Maybe the Legislature Should Let Medical Marijuana Proponents Live With Their Stupid Ballot Measure

In their latest bout of insufferable belly aching, the proponents of legal medical marijuana in North Dakota are now threatening legal action over legislative handling of the issue.

“We don’t believe that the state Legislature needs or wants a lawsuit concerning (the medical marijuana law),” Riley Ray Morgan, the organizer behind last year’s initiated measure,¬†told the House Human Services Committee yesterday. “Our committee doesn’t really want to do a repeal and replace initiated measure in two years.”

[mks_pullquote align=”right” width=”300″ size=”24″ bg_color=”#ffffff” txt_color=”#000000″]Our lawmakers won’t do that, because most of them are good public servants with a genuine desire to serve the public well, but it would serve Morgan and his allies right if they did.[/mks_pullquote]

We should remember that the Legislature took up the issue of medical marijuana this session, after it won overwhelmingly on the ballot last year, because Morgan and his fellow activists did such a horrendous job drafting their measure that it didn’t even decriminalize medical marijuana.

That was just one of the many, many problems with the measure. When North Dakotans went to the polls they overwhelmingly approved the concept of legal marijuana. Lawmakers are working on fixing the very poorly written ballot measure so that they can deliver to legal access to medical marijuana to the public.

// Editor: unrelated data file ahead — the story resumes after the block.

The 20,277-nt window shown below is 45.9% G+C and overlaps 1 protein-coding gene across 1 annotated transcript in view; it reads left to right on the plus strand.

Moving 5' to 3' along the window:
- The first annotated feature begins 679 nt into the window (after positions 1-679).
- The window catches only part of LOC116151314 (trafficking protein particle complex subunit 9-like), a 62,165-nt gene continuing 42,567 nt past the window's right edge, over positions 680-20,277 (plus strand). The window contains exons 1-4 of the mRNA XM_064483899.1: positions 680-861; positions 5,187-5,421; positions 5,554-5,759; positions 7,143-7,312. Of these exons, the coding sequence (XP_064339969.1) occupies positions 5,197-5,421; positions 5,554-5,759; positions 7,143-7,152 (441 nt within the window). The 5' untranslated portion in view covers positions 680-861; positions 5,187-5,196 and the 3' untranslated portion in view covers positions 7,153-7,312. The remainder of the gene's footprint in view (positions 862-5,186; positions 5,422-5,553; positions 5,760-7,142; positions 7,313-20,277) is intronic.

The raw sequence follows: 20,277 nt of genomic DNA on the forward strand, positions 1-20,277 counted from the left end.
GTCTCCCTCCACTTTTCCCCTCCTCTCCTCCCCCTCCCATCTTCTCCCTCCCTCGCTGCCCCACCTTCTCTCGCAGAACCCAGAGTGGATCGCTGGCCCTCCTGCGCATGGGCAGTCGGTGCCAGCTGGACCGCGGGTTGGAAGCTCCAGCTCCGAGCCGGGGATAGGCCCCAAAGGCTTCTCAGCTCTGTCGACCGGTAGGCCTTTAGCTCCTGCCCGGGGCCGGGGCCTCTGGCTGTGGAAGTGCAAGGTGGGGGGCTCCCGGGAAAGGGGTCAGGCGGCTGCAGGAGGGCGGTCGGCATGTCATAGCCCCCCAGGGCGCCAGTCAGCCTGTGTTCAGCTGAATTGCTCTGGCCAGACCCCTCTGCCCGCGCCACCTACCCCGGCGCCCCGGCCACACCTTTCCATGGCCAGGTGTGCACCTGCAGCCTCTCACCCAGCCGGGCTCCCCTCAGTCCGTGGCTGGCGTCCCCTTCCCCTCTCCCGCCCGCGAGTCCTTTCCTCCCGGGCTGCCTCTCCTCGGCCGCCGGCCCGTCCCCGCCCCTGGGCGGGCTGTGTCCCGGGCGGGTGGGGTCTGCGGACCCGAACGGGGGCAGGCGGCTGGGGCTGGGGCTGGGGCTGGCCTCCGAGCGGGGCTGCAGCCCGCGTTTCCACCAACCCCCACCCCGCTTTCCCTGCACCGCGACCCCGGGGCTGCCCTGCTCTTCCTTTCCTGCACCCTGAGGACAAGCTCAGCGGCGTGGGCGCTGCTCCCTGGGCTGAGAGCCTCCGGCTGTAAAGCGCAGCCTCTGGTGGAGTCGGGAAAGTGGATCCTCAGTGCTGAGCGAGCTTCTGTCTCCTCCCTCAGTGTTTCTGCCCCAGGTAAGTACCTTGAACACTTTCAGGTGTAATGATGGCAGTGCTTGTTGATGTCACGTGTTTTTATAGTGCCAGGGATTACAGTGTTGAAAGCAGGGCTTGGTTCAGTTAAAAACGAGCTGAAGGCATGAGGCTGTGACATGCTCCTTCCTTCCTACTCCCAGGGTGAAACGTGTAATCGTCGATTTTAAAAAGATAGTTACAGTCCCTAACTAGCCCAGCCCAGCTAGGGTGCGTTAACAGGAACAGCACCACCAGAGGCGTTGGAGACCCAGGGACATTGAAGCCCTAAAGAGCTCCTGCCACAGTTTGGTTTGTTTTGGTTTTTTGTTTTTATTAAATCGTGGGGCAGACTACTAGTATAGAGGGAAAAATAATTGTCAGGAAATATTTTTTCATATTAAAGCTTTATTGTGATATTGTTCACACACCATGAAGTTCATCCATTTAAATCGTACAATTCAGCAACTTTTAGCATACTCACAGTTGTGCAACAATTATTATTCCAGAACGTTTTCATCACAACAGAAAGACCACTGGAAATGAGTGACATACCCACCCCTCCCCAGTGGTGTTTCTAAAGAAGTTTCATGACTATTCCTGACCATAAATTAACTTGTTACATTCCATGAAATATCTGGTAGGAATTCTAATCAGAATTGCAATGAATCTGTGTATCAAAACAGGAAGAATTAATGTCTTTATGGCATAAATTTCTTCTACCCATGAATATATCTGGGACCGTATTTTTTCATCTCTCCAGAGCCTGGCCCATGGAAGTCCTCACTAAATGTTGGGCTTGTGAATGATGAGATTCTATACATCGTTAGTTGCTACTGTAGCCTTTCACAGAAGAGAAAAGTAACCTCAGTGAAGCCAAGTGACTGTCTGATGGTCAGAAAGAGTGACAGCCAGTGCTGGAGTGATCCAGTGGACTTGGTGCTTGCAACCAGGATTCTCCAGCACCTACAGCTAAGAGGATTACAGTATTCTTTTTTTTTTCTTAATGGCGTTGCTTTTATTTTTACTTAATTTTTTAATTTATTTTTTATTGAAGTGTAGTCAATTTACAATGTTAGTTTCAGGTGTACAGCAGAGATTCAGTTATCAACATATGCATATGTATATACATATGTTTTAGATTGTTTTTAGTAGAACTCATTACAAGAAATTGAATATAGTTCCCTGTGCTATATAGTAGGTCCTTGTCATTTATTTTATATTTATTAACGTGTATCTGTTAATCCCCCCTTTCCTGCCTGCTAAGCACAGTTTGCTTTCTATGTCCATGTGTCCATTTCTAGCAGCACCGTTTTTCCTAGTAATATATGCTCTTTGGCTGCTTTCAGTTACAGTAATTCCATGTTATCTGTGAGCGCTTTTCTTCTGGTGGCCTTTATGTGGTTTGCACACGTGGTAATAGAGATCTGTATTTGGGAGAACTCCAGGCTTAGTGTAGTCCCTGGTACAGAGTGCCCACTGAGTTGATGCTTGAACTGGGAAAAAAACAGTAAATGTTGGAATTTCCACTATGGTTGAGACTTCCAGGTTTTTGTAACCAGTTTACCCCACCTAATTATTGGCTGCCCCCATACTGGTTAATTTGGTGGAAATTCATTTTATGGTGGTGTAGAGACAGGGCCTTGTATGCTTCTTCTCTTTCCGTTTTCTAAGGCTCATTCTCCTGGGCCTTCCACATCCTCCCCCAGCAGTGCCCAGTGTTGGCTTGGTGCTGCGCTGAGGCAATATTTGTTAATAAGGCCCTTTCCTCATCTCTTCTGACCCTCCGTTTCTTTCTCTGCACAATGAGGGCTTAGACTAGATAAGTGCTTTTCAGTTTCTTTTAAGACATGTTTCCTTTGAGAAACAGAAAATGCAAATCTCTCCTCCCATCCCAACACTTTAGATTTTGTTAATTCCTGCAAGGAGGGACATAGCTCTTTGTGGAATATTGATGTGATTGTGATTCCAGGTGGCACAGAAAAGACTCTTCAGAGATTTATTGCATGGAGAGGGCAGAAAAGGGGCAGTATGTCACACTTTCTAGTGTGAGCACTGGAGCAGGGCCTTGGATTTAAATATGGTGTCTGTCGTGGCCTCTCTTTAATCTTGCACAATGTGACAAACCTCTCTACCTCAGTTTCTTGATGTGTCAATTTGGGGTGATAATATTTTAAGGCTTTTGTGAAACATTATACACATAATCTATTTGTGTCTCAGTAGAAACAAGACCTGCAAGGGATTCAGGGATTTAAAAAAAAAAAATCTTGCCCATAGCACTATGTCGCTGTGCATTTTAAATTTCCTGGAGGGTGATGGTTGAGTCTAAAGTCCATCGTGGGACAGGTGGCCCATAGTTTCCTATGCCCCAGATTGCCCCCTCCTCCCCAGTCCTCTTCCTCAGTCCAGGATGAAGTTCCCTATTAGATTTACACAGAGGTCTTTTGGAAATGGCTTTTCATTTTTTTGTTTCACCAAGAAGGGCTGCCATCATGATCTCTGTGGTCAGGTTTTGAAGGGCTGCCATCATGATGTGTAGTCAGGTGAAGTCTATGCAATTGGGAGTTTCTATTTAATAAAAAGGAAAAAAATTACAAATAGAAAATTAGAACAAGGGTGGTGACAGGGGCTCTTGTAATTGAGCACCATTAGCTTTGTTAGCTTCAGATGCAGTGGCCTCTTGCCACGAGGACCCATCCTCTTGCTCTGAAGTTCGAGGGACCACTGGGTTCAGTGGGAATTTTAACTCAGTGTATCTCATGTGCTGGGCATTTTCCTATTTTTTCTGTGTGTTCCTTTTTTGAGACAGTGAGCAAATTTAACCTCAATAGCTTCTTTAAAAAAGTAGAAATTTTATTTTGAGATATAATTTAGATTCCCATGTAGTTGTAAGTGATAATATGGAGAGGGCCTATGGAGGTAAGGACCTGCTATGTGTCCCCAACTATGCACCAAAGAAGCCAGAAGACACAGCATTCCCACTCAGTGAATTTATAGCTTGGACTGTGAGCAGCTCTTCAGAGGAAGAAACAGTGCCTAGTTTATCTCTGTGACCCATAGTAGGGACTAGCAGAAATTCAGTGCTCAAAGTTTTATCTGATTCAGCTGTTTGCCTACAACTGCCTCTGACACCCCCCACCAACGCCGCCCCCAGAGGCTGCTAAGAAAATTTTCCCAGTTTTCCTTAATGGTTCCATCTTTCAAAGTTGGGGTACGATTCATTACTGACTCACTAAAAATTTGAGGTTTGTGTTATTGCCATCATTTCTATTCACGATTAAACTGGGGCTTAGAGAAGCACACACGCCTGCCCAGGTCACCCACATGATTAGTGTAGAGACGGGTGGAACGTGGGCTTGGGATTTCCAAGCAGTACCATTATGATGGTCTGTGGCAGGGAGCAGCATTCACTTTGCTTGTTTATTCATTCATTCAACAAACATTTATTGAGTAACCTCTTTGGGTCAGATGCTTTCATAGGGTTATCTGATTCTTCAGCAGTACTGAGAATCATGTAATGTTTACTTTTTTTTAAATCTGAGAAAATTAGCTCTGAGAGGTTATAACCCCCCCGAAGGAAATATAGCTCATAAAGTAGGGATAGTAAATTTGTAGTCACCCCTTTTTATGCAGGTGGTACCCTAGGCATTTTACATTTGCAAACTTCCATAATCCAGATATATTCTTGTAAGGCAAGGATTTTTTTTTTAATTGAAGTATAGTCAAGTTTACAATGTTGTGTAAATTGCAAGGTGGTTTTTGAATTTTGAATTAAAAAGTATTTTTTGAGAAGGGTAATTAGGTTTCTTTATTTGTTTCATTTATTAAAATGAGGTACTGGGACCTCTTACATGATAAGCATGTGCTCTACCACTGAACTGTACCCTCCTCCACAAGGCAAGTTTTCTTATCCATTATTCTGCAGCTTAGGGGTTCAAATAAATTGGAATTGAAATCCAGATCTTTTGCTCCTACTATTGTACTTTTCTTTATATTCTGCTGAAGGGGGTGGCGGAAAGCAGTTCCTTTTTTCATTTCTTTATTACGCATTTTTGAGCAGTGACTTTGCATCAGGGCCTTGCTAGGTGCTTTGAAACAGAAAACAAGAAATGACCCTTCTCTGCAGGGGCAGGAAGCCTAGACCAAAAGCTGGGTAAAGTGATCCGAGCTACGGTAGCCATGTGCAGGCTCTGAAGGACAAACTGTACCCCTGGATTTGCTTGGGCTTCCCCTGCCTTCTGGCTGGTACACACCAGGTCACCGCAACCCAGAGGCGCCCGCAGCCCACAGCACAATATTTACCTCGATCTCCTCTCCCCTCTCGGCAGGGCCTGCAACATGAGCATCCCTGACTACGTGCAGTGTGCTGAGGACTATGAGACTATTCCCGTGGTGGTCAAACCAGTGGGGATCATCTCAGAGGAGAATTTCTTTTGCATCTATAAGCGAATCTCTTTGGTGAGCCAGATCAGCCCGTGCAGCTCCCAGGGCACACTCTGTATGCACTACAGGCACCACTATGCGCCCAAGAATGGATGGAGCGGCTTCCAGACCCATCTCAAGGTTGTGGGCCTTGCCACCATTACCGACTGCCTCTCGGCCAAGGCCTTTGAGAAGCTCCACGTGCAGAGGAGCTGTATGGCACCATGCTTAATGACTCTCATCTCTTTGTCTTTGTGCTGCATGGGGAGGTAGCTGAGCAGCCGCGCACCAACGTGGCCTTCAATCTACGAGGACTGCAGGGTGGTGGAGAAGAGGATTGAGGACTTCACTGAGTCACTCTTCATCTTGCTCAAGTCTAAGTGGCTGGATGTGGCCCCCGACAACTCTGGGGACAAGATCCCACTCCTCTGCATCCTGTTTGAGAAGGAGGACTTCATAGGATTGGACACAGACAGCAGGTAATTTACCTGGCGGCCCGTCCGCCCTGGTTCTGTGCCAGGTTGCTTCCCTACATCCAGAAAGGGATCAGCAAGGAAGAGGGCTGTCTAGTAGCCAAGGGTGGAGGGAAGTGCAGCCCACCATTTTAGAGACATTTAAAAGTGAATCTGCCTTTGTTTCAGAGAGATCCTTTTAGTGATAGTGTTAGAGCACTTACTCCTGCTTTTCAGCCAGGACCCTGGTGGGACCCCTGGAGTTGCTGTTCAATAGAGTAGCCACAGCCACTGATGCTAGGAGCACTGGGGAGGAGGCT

And they’re doing this despite the whining and threats of cranks like Morgan.

But if Morgan is going to start threatening lawsuits, maybe lawmakers should just drop the matter. Maybe they should let the public live with Morgan’s measure, which very specifically does not deliver access to marijuana because, again, it was very stupidly written.

Our lawmakers won’t do that, because most of them are good public servants, but it would serve Morgan and his allies right if they did.

Rob Port is the editor of SayAnythingBlog.com, a columnist for the Forum News Service, and host of the Plain Talk Podcast which you can subscribe to by clicking here.

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